Although most media coverage last November was on national elections — and especially the presidential election — most elections are actually for state and local offices. On the national level, voters choose two senators every six years, a president every four years, and a member of the House of Representative every two years. That is it. No one gets to vote for federal judges, cabinet secretaries, or agency heads. But on the state and local level, in addition to governors, lieutenant governors, state senators, and state representatives, there are (depending on the state) judges, supreme court justices, secretaries, attorneys general, comptrollers, school-board members, state commissioners, county commissioners, city council members, and others to be voted on.
One thing that is unique about state elections is the inclusion of ballot questions — initiatives, referendums, legislative issues, and constitutional amendments — that voters have the opportunity to decide. In 2016, there were 165 statewide ballot measures that were certified for the ballot in 35 states. The Arkansas Supreme Court removed three certified measures from the ballot in October, reducing the number of measures voters considered down to 162. Of this number, a majority (71) were put on the ballot by citizens through signature petitions, not by state legislatures (69). Others were bond issues (11), veto referendums (5), advisory questions (3), or legislatively referred state statutes (2). Eight of those measures were decided in elections held during the year, thus leaving 154 measures on statewide ballots in the November election. More than 205 million Americans were affected by the results of ballot measures in the election.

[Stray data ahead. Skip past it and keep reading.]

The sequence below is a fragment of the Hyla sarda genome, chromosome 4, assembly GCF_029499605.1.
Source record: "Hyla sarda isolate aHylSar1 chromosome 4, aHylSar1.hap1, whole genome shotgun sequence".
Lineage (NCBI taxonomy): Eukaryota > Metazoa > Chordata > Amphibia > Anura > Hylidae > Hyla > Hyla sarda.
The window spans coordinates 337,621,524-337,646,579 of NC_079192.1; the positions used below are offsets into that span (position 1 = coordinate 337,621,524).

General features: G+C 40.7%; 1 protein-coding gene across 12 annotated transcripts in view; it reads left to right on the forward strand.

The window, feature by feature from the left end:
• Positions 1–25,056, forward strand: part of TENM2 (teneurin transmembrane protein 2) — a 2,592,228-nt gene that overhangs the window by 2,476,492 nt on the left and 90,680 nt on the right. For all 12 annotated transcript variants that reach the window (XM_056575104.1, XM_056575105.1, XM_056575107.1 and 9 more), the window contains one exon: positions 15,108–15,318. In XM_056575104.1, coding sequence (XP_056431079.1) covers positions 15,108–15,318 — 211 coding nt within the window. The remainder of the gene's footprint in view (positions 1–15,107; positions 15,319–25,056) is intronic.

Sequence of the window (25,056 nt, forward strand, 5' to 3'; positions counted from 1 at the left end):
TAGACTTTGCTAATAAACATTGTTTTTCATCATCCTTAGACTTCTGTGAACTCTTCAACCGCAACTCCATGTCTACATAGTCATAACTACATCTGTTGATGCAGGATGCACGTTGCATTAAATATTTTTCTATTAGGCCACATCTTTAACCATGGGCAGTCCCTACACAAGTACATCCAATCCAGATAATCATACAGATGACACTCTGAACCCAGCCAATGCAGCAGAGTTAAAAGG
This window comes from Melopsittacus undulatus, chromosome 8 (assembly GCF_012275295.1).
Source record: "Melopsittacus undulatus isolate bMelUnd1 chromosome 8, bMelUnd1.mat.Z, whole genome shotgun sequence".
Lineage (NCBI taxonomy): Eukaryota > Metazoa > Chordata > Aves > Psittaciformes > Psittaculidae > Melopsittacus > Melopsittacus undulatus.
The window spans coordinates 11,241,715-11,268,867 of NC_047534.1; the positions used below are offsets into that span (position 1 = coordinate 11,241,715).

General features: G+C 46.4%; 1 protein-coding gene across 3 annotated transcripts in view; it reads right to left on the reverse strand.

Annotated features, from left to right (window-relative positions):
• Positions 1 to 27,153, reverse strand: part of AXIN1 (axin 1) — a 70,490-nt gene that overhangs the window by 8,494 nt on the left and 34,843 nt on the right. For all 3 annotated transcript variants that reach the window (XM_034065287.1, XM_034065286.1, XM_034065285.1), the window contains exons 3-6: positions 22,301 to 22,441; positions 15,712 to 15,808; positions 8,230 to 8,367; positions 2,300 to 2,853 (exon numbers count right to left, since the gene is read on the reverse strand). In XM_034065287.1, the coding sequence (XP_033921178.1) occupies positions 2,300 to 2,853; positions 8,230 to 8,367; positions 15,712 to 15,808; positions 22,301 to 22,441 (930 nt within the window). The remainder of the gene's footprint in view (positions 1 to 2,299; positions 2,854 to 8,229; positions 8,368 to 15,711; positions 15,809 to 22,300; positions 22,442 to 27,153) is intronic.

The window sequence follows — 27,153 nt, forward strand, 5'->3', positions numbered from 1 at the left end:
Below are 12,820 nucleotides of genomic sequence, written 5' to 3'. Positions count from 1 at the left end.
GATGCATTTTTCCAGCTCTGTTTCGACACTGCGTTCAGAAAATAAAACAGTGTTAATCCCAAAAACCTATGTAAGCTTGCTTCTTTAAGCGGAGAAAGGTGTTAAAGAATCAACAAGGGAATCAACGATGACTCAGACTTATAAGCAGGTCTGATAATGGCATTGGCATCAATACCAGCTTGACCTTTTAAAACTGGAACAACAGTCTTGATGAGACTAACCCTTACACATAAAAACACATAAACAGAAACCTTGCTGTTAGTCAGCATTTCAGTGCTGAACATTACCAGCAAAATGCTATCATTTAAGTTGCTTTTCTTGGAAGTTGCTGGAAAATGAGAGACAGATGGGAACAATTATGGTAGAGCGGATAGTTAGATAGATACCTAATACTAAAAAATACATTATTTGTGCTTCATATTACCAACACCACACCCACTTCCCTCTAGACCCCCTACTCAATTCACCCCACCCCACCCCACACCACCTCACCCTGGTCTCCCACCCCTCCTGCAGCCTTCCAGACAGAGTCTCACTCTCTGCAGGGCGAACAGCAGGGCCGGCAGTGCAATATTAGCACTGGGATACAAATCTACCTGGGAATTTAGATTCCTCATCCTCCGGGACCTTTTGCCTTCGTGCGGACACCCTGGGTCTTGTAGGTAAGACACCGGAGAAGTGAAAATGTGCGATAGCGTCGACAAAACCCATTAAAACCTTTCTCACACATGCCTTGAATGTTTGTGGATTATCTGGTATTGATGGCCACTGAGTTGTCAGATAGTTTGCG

The subjects of the ballot questions were wide-ranging. Voters in four states approved increases in their state’s minimum wage by 2020: Arizona ($12), Colorado ($12), Maine ($12), and Washington ($13.50). Gun-control expansion was approved in three states (California, Nevada, and Washington), but defeated in Maine. Voters expressed support for retaining the death penalty in the states of California, Nebraska, and Oklahoma. Voters in California and Maine passed measures to increase their state’s income tax on wealthy persons. Voters in three states (Colorado, Mississippi, and North Dakota) defeated measures to increase taxes on tobacco, while voters in California approved a tobacco-tax increase.
The most-watched ballot measures were those pertaining to marijuana. The states of Arkansas, Florida, and North Dakota each voted to legalize the medical use of marijuana. The states of California, Maine, Massachusetts, and Nevada all voted to legalize the recreational use of marijuana. Voters in Montana approved an initiative to loosen restrictions on medical marijuana. The initiative in Arizona (where medical marijuana has been legal since 2010) to legalize recreational marijuana failed to pass. What is so remarkable about the marijuana ballot measures is that the use of marijuana for any reason is still illegal on the federal level.